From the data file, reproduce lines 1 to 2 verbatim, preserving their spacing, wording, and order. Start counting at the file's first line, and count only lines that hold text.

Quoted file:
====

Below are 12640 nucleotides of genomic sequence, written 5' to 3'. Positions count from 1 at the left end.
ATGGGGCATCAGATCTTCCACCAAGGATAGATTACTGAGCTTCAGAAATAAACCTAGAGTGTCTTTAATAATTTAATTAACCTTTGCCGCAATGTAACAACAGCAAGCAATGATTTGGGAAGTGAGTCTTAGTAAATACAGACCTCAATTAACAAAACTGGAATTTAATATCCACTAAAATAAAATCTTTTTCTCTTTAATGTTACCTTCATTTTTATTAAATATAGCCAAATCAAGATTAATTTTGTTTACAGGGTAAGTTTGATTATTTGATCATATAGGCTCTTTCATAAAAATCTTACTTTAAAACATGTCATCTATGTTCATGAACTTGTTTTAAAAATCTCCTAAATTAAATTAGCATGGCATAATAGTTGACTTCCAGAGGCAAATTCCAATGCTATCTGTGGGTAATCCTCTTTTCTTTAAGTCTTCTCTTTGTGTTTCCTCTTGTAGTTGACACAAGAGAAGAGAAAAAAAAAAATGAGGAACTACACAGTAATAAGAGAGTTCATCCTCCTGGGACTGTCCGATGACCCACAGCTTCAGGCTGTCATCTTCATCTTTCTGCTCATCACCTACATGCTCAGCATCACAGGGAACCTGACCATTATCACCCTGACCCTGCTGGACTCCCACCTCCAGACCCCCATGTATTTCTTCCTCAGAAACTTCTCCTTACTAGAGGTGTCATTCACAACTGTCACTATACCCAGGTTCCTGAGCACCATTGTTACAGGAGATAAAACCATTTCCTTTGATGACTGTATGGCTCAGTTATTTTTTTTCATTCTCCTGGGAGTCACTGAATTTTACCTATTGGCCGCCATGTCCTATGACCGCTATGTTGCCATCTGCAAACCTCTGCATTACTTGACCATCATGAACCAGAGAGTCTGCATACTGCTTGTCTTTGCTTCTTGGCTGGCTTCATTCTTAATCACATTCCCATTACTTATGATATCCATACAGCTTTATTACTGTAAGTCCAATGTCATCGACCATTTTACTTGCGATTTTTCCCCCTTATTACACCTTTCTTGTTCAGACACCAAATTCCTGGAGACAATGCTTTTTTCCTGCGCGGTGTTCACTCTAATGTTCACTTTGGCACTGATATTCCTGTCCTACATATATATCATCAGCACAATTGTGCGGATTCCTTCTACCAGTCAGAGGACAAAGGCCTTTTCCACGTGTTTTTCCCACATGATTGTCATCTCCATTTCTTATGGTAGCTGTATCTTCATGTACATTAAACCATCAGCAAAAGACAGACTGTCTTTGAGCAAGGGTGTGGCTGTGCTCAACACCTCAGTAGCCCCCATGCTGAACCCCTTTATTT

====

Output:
Below are 12640 nucleotides of genomic sequence, written 5' to 3'. Positions count from 1 at the left end.
ATGGGGCATCAGATCTTCCACCAAGGATAGATTACTGAGCTTCAGAAATAAACCTAGAGTGTCTTTAATAATTTAATTAACCTTTGCCGCAATGTAACAACAGCAAGCAATGATTTGGGAAGTGAGTCTTAGTAAATACAGACCTCAATTAACAAAACTGGAATTTAATATCCACTAAAATAAAATCTTTTTCTCTTTAATGTTACCTTCATTTTTATTAAATATAGCCAAATCAAGATTAATTTTGTTTACAGGGTAAGTTTGATTATTTGATCATATAGGCTCTTTCATAAAAATCTTACTTTAAAACATGTCATCTATGTTCATGAACTTGTTTTAAAAATCTCCTAAATTAAATTAGCATGGCATAATAGTTGACTTCCAGAGGCAAATTCCAATGCTATCTGTGGGTAATCCTCTTTTCTTTAAGTCTTCTCTTTGTGTTTCCTCTTGTAGTTGACACAAGAGAAGAGAAAAAAAAAAATGAGGAACTACACAGTAATAAGAGAGTTCATCCTCCTGGGACTGTCCGATGACCCACAGCTTCAGGCTGTCATCTTCATCTTTCTGCTCATCACCTACATGCTCAGCATCACAGGGAACCTGACCATTATCACCCTGACCCTGCTGGACTCCCACCTCCAGACCCCCATGTATTTCTTCCTCAGAAACTTCTCCTTACTAGAGGTGTCATTCACAACTGTCACTATACCCAGGTTCCTGAGCACCATTGTTACAGGAGATAAAACCATTTCCTTTGATGACTGTATGGCTCAGTTATTTTTTTTCATTCTCCTGGGAGTCACTGAATTTTACCTATTGGCCGCCATGTCCTATGACCGCTATGTTGCCATCTGCAAACCTCTGCATTACTTGACCATCATGAACCAGAGAGTCTGCATACTGCTTGTCTTTGCTTCTTGGCTGGCTTCATTCTTAATCACATTCCCATTACTTATGATATCCATACAGCTTTATTACTGTAAGTCCAATGTCATCGACCATTTTACTTGCGATTTTTCCCCCTTATTACACCTTTCTTGTTCAGACACCAAATTCCTGGAGACAATGCTTTTTTCCTGCGCGGTGTTCACTCTAATGTTCACTTTGGCACTGATATTCCTGTCCTACATATATATCATCAGCACAATTGTGCGGATTCCTTCTACCAGTCAGAGGACAAAGGCCTTTTCCACGTGTTTTTCCCACATGATTGTCATCTCCATTTCTTATGGTAGCTGTATCTTCATGTACATTAAACCATCAGCAAAAGACAGACTGTCTTTGAGCAAGGGTGTGGCTGTGCTCAACACCTCAGTAGCCCCCATGCTGAACCCCTTTATTT